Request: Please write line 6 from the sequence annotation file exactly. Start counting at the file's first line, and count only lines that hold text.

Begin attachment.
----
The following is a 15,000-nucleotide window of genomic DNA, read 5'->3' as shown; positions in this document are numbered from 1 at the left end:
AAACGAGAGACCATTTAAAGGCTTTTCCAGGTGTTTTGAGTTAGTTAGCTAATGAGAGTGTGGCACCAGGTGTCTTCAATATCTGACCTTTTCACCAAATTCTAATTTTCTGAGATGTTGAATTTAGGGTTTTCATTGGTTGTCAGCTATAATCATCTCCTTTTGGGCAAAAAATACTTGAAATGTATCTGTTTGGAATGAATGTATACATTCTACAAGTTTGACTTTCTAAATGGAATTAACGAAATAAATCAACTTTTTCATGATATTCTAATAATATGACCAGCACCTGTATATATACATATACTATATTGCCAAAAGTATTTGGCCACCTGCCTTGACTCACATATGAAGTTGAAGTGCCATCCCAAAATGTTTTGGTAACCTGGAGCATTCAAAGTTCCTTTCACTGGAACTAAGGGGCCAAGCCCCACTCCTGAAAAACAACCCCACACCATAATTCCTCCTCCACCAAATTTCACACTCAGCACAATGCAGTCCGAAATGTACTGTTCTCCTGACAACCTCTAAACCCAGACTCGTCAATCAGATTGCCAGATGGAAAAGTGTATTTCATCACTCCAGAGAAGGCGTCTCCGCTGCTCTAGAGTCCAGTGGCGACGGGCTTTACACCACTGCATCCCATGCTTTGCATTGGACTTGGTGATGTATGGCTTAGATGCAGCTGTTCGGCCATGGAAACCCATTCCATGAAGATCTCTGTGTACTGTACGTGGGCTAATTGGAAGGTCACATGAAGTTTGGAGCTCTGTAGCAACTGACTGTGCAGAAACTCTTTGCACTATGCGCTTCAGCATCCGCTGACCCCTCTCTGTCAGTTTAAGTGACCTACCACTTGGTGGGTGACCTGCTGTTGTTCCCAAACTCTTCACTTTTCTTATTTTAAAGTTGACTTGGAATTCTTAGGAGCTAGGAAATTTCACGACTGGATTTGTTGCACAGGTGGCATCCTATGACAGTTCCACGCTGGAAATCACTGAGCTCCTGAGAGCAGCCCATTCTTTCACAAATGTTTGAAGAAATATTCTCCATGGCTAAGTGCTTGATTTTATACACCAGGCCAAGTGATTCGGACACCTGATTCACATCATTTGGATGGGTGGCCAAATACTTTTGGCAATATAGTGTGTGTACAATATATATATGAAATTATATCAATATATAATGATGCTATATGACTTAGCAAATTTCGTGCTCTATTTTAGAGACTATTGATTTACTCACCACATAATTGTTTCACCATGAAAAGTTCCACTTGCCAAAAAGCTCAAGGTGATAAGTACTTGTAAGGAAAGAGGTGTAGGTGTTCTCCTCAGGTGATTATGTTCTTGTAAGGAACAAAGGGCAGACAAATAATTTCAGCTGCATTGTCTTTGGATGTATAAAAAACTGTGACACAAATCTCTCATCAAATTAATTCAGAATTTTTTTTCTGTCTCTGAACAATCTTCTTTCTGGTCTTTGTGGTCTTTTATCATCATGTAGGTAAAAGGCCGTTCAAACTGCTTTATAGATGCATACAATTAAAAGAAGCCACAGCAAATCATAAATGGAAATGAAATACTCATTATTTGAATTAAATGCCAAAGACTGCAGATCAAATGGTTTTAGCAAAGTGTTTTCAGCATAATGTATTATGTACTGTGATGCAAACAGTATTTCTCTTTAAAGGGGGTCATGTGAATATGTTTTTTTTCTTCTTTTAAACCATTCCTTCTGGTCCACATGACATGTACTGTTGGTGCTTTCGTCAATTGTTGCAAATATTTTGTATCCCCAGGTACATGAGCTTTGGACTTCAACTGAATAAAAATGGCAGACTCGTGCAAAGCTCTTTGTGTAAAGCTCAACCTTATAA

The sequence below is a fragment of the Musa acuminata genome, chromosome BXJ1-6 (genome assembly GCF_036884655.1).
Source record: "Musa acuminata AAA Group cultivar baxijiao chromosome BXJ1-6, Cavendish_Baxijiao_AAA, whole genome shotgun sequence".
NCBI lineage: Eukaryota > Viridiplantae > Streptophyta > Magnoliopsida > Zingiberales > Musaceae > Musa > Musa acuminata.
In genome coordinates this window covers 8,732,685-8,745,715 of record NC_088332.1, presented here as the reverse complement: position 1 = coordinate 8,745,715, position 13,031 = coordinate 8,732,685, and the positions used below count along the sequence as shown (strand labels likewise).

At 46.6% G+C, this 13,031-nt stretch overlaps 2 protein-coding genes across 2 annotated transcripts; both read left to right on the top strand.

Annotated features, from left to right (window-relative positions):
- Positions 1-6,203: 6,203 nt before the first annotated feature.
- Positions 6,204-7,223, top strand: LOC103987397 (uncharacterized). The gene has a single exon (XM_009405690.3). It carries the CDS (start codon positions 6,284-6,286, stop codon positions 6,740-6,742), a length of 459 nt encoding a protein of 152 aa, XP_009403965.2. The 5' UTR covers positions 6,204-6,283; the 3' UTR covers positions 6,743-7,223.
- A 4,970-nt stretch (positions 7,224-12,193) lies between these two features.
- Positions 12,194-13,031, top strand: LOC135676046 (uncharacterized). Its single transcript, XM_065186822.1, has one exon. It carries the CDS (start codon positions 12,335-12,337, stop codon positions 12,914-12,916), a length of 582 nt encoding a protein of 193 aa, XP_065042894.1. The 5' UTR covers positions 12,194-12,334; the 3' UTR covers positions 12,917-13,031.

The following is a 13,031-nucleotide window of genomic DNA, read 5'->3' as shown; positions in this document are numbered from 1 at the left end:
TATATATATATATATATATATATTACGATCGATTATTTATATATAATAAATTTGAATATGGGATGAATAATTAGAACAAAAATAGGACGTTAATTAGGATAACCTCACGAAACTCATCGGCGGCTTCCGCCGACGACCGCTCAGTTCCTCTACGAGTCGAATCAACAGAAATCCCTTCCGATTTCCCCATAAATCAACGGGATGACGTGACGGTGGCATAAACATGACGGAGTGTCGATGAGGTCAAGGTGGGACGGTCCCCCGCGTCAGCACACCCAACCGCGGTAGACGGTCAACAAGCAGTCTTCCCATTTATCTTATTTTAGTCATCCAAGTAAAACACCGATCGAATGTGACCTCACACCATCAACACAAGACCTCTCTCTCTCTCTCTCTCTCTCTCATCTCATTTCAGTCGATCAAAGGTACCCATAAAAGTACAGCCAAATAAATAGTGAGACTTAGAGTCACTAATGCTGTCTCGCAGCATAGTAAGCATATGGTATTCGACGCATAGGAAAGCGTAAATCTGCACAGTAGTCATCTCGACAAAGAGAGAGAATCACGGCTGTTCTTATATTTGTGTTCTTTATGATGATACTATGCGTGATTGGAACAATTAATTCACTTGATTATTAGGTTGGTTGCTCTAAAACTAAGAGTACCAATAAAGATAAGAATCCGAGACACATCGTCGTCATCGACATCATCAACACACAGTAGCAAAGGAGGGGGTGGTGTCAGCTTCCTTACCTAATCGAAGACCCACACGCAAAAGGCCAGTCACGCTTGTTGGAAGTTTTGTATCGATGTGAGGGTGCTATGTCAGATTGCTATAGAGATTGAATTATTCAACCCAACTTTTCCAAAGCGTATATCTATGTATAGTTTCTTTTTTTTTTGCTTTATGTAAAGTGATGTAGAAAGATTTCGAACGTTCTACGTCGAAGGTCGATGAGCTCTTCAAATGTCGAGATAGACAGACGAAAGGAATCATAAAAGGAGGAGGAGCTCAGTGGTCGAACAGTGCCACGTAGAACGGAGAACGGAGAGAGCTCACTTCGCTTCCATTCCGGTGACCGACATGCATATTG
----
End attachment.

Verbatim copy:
In genome coordinates this window covers 8,732,685-8,745,715 of record NC_088332.1, presented here as the reverse complement: position 1 = coordinate 8,745,715, position 13,031 = coordinate 8,732,685, and the positions used below count along the sequence as shown (strand labels likewise).